If you’ve been online in the last few weeks, you probably heard that BlackBerry made a pretty silly mistake on Twitter. Check out the small detail in the lower righthand corner of the screencap below:
That’s right, the phone manufacturer’s Tweet was sent via iPhone. As in, an Apple product instead of a BlackBerry smartphone. Through a lack of attention to detail, it became apparent that the company’s social media manager was using their competitors product. How ironic is it that BlackBerry’s marketing was performed with the help of a rival mobile device?
It’s no secret that BlackBerry’s brand image has struggled over the past several years. The phone was once popular among high-powered executives, and now it’s sales lag behind iPhones, Androids, and the Windows phone in terms of market share. While it may seem like a simple mistake (and we’re sure it was!), there’s some valuable lessons to be learned if you’re using social media marketing for your SMB.
Display Posting Discipline
Brand integrity is really important. Even if feel like no one is watching, you’ve got to act like you have the whole world as your audience. Your employees are your ambassadors; and their behavior matters immensely.
If your brand’s integrity is important for you, you might consider revising your ‘rules of engagement’ for social media. We recommend establishing policies, including a detailed list of rules and posting checklists. There shouldn’t be any question about what’s appropriate when it comes to posts and customer engagement. There’s no question these new policies will slow down your team slightly, but it’s undoubtedly worth it!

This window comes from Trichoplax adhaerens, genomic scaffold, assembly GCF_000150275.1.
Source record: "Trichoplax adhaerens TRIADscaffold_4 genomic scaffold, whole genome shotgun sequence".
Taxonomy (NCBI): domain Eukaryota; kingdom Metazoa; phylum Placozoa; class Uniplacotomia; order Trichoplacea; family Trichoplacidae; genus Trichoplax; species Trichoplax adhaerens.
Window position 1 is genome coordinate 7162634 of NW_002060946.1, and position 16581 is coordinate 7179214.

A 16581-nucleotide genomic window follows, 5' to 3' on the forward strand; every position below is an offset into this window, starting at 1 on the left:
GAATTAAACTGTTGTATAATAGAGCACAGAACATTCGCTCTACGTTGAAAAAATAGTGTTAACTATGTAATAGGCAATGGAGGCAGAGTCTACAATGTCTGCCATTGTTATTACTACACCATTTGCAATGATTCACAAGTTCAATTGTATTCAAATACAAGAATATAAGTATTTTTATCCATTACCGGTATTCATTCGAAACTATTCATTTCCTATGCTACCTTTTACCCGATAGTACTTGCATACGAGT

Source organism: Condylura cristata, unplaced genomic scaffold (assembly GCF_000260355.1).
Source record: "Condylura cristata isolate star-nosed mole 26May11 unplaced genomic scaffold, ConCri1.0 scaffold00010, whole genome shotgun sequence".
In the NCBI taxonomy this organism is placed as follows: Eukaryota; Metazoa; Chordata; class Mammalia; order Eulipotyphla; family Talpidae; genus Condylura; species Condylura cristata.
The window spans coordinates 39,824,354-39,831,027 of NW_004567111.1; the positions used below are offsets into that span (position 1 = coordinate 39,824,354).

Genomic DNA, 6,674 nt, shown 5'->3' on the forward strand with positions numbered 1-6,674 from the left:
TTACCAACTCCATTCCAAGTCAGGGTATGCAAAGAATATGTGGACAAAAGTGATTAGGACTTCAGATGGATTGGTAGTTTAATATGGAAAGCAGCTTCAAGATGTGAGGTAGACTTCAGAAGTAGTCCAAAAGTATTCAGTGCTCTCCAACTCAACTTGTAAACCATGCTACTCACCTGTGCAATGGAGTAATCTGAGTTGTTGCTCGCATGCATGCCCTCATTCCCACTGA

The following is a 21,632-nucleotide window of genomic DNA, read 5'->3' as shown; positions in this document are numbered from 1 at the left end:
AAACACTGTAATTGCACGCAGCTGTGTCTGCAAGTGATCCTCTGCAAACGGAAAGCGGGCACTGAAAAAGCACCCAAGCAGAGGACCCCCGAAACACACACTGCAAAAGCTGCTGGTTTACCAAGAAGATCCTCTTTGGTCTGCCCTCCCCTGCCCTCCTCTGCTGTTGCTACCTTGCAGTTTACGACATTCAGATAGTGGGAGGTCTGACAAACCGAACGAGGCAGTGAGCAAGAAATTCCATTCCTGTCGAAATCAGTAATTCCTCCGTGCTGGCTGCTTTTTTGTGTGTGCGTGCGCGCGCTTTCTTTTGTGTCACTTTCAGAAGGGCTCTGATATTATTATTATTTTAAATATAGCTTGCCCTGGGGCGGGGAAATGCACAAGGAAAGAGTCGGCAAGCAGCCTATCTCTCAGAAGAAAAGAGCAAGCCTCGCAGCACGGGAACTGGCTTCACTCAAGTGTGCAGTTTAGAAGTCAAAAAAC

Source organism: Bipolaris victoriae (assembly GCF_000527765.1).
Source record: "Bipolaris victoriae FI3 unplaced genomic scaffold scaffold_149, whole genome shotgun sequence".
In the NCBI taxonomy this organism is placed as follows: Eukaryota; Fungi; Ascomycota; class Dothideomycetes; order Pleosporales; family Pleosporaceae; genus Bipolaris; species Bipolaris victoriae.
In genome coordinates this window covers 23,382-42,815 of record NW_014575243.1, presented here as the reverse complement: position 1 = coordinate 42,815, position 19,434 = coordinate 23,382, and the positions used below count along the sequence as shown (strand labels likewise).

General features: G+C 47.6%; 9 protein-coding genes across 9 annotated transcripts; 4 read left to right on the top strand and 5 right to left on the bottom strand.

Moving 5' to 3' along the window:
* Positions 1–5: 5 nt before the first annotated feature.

Be Wary of the Streisand Effect
Once BlackBerry’s unfortunate Tweet was discovered and began getting some news coverage, their team deleted the post entirely. Not only was this reaction too late, the deletion managed to compound many social media expert’s dismay at their misstep.
The truth is, if you’re trying to hide a mistake, you might just make it much worse. Mystery only acts to increase intrigue and interest! This is a well-observed social phenomenon known as the Streisand effect.
Own Your Mistakes Immediately – and Don’t Make Them Twice!
If your business made a mistake, it’s better to admit it and actively engage with your audience or anyone else who’s ready to set off a smear campaign against your brand. Taking part in the process might help you alleviate some of the damage and maybe even come out with an improved brand image.
Unfortunately, in BlackBerry’s case, their first reaction wasn’t to apologize. The ensuing scandal was heightened further by the fact this was the second time this had occurred! Mashable reports that in 2013, brand ambassador Alicia Keys also sent a Tweet on behalf of BlackBerry from an iPhone.
Does Any Publicity = Good Publicity? Not Necessarily
If you checked out the original news piece at Mashable.com, you probably noticed the BlackBerry advertisement at the bottom of the article. Any publicity provides an opportunity to showcase your product and, if you’re doing it right, then you have a good chance of actually coming out as a winner in this situation. We’d be lying if we said there wasn’t some benefit to BlackBerry through their recent social media gaffe. At an absolute minimum, it definitely got a lot of people (including hardcore iPhone users) talking about BlackBerry on social media with their peers.
That said, I’m a firm believer that there’s a lot better ways to gain attention online than through embarrassing social media scandals. You’ve got a lot better chance of winning hearts, minds, and customers via viral content marketing.
How can you avoid making BlackBerry’s mistake online? The answer isn’t simple. Engaged employees are more likely to become brand ambassadors. By employing enthusiastic people who believe in your product, creating powerful social media policies, and owning your mistakes immediately, you’re sure to win.
What are your thoughts on the BlackBerry scandal? Share your opinion and analysis in the comments!
This article was syndicated from Business 2 Community: What the BlackBerry Twitter Debacle Taught Us About Social Media
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